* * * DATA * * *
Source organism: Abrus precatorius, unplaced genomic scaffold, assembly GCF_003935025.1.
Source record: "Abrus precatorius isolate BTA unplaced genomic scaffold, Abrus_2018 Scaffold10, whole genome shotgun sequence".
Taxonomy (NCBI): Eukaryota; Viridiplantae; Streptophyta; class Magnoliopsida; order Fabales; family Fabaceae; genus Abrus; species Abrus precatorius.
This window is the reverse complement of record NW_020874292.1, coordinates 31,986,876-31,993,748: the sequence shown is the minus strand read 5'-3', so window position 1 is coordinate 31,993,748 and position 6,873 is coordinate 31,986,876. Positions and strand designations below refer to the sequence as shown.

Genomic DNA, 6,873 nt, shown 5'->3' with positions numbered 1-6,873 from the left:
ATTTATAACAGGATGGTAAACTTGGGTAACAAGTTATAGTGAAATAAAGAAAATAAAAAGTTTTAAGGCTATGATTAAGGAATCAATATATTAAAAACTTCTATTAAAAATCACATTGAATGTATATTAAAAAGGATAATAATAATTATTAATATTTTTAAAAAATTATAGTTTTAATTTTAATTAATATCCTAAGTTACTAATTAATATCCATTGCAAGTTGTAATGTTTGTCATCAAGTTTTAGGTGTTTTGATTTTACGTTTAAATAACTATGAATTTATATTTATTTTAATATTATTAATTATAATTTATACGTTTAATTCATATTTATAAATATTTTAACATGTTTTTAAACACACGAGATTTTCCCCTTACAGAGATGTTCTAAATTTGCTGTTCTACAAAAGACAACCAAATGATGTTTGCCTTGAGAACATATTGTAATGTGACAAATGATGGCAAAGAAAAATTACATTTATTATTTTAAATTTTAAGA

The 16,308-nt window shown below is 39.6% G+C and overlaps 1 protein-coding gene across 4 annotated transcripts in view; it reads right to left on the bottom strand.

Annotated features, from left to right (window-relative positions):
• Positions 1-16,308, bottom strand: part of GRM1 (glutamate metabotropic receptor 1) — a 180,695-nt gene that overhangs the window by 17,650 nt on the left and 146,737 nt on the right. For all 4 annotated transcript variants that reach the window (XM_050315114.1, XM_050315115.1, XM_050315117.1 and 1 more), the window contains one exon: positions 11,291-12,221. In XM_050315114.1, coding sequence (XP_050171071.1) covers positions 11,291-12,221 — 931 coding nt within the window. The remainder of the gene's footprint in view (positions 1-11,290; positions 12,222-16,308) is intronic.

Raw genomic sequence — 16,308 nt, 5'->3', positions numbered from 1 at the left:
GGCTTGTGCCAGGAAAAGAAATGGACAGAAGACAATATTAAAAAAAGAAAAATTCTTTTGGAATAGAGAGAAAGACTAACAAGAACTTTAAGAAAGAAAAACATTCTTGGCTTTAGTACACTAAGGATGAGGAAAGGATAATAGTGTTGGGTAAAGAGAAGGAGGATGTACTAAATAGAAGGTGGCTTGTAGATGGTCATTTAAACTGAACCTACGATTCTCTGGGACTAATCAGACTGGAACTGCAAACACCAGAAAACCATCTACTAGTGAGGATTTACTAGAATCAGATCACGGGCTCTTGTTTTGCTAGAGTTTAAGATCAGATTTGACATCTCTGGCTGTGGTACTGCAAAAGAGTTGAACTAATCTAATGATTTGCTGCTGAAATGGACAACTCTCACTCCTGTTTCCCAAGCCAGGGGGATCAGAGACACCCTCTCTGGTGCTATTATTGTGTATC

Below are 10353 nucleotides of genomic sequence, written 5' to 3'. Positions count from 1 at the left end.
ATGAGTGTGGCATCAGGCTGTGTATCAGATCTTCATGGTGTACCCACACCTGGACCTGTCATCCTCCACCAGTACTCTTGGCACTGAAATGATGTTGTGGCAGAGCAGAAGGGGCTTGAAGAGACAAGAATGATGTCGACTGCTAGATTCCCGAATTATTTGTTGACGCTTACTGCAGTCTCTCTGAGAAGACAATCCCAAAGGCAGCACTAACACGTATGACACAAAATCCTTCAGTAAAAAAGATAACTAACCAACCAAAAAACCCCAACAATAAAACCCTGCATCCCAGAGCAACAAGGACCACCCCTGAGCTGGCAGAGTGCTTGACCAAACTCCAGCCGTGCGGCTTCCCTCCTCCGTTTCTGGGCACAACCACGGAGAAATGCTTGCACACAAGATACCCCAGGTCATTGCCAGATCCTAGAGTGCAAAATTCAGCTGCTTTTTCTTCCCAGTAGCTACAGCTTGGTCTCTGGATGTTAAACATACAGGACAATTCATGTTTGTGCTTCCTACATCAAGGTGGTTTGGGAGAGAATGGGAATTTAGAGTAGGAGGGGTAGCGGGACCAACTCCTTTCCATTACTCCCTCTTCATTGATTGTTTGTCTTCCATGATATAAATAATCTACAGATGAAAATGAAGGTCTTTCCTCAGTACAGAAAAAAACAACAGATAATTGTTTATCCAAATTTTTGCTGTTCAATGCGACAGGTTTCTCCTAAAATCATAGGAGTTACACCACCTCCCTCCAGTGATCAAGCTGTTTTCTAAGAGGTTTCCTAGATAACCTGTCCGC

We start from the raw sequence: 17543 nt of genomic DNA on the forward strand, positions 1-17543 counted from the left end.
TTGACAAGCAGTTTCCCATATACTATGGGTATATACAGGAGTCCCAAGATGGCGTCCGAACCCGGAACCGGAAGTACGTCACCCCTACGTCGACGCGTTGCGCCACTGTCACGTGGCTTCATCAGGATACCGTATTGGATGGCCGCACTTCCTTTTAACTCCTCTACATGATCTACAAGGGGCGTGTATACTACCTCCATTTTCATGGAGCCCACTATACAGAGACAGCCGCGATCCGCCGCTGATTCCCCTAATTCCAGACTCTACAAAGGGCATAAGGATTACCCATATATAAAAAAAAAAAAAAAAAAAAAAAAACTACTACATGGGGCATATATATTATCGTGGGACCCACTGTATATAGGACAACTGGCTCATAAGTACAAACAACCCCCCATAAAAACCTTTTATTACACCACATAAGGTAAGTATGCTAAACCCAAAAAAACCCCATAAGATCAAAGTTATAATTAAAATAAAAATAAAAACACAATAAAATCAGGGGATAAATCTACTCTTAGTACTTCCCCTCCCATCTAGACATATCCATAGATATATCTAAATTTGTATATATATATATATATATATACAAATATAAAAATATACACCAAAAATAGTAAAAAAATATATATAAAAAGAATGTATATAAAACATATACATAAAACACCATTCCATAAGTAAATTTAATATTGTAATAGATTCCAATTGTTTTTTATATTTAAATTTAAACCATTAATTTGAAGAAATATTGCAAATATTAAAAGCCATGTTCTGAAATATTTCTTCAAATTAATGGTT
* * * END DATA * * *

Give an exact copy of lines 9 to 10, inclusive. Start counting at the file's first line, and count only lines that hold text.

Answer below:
• Positions 1-16,308, bottom strand: part of GRM1 (glutamate metabotropic receptor 1) — a 180,695-nt gene that overhangs the window by 17,650 nt on the left and 146,737 nt on the right. For all 4 annotated transcript variants that reach the window (XM_050315114.1, XM_050315115.1, XM_050315117.1 and 1 more), the window contains one exon: positions 11,291-12,221. In XM_050315114.1, coding sequence (XP_050171071.1) covers positions 11,291-12,221 — 931 coding nt within the window. The remainder of the gene's footprint in view (positions 1-11,290; positions 12,222-16,308) is intronic.

Raw genomic sequence — 16,308 nt, 5'->3', positions numbered from 1 at the left: